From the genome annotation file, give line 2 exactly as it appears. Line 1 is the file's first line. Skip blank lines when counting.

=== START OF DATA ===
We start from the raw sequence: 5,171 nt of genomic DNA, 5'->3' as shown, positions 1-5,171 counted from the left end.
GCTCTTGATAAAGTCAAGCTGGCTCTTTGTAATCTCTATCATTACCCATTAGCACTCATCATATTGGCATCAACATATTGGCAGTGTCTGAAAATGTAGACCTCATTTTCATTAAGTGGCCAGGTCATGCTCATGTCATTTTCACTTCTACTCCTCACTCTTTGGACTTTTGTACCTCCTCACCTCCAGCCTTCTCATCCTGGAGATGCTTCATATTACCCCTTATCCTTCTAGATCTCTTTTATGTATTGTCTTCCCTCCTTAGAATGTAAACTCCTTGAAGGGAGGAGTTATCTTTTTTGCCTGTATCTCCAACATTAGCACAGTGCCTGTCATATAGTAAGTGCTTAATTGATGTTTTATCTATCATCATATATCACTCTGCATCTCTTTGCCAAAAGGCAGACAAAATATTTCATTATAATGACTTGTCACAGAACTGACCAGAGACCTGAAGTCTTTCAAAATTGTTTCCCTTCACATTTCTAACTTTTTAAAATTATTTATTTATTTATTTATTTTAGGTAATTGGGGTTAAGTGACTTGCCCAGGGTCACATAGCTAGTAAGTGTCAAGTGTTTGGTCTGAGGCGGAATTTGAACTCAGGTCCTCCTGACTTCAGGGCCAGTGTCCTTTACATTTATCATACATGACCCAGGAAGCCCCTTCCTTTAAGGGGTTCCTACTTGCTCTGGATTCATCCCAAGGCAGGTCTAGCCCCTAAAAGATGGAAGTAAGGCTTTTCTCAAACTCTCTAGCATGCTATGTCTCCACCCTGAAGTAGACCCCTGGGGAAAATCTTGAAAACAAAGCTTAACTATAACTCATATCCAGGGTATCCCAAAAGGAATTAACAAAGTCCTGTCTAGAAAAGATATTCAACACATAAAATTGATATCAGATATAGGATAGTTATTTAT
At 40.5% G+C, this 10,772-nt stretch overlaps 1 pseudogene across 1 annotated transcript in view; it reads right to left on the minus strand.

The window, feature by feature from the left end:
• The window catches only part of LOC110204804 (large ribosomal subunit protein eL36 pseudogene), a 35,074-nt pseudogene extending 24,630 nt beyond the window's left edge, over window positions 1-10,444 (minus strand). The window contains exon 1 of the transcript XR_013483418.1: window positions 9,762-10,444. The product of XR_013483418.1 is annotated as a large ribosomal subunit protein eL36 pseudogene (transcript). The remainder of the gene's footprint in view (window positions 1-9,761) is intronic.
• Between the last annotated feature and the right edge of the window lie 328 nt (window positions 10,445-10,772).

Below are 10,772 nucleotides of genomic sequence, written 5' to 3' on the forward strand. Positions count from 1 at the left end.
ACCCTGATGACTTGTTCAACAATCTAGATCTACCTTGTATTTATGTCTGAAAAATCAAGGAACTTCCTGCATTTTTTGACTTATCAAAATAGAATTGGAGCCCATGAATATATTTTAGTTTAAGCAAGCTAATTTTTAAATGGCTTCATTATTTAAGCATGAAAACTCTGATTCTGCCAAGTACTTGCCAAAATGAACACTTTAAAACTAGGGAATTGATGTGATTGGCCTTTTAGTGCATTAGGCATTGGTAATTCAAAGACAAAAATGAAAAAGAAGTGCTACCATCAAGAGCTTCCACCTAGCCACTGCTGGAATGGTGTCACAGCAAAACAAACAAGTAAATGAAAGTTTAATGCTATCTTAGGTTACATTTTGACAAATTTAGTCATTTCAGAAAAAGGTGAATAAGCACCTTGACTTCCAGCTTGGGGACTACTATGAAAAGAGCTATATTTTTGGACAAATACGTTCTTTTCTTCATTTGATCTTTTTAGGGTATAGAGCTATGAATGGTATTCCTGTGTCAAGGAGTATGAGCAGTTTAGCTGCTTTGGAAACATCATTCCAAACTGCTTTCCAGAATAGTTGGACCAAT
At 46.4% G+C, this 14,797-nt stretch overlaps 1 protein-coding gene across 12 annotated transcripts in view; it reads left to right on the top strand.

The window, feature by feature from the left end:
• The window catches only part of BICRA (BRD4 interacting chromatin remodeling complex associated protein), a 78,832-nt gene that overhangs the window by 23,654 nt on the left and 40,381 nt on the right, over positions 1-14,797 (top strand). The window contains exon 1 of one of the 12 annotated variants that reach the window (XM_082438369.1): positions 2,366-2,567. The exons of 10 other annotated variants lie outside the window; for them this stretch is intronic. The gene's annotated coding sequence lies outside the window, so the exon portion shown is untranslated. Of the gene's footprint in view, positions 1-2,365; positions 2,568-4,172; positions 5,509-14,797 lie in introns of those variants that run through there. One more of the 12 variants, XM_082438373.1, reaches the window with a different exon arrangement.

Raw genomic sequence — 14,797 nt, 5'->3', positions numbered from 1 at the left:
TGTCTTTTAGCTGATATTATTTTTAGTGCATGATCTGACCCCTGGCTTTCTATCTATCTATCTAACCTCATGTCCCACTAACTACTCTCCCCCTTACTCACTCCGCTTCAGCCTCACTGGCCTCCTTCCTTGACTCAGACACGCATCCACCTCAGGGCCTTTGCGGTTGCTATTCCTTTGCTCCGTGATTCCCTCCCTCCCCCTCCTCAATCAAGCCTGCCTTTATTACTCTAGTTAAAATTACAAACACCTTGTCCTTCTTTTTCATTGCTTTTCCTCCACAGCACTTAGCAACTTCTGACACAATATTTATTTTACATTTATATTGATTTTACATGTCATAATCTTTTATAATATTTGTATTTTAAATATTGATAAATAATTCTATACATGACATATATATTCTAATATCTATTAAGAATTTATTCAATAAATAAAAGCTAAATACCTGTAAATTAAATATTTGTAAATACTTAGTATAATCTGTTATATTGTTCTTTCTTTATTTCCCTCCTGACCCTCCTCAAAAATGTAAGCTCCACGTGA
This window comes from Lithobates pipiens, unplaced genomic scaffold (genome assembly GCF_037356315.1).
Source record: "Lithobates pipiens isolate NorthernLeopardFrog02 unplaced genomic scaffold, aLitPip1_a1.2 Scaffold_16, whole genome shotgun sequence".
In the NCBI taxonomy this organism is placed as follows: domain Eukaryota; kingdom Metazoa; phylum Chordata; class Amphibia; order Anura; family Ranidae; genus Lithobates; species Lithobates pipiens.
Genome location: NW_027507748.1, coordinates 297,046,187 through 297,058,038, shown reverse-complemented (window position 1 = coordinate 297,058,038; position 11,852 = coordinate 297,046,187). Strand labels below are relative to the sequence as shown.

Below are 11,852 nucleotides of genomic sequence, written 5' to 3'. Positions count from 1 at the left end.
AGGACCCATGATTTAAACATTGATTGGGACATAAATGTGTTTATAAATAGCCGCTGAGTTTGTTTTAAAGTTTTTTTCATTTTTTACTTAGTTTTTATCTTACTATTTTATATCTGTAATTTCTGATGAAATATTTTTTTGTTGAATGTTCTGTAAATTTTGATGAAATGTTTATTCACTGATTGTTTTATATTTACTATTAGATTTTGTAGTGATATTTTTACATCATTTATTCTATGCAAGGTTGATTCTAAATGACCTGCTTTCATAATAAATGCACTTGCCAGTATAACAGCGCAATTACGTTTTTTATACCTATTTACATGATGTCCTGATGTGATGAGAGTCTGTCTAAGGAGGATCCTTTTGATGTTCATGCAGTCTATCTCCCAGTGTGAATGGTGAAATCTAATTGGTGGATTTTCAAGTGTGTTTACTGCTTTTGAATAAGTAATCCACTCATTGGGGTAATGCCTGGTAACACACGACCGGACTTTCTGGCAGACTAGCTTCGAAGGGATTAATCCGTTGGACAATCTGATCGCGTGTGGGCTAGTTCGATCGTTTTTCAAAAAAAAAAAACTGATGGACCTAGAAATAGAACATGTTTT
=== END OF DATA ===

GCTCTTGATAAAGTCAAGCTGGCTCTTTGTAATCTCTATCATTACCCATTAGCACTCATCATATTGGCATCAACATATTGGCAGTGTCTGAAAATGTAGACCTCATTTTCATTAAGTGGCCAGGTCATGCTCATGTCATTTTCACTTCTACTCCTCACTCTTTGGACTTTTGTACCTCCTCACCTCCAGCCTTCTCATCCTGGAGATGCTTCATATTACCCCTTATCCTTCTAGATCTCTTTTATGTATTGTCTTCCCTCCTTAGAATGTAAACTCCTTGAAGGGAGGAGTTATCTTTTTTGCCTGTATCTCCAACATTAGCACAGTGCCTGTCATATAGTAAGTGCTTAATTGATGTTTTATCTATCATCATATATCACTCTGCATCTCTTTGCCAAAAGGCAGACAAAATATTTCATTATAATGACTTGTCACAGAACTGACCAGAGACCTGAAGTCTTTCAAAATTGTTTCCCTTCACATTTCTAACTTTTTAAAATTATTTATTTATTTATTTATTTTAGGTAATTGGGGTTAAGTGACTTGCCCAGGGTCACATAGCTAGTAAGTGTCAAGTGTTTGGTCTGAGGCGGAATTTGAACTCAGGTCCTCCTGACTTCAGGGCCAGTGTCCTTTACATTTATCATACATGACCCAGGAAGCCCCTTCCTTTAAGGGGTTCCTACTTGCTCTGGATTCATCCCAAGGCAGGTCTAGCCCCTAAAAGATGGAAGTAAGGCTTTTCTCAAACTCTCTAGCATGCTATGTCTCCACCCTGAAGTAGACCCCTGGGGAAAATCTTGAAAACAAAGCTTAACTATAACTCATATCCAGGGTATCCCAAAAGGAATTAACAAAGTCCTGTCTAGAAAAGATATTCAACACATAAAATTGATATCAGATATAGGATAGTTATTTAT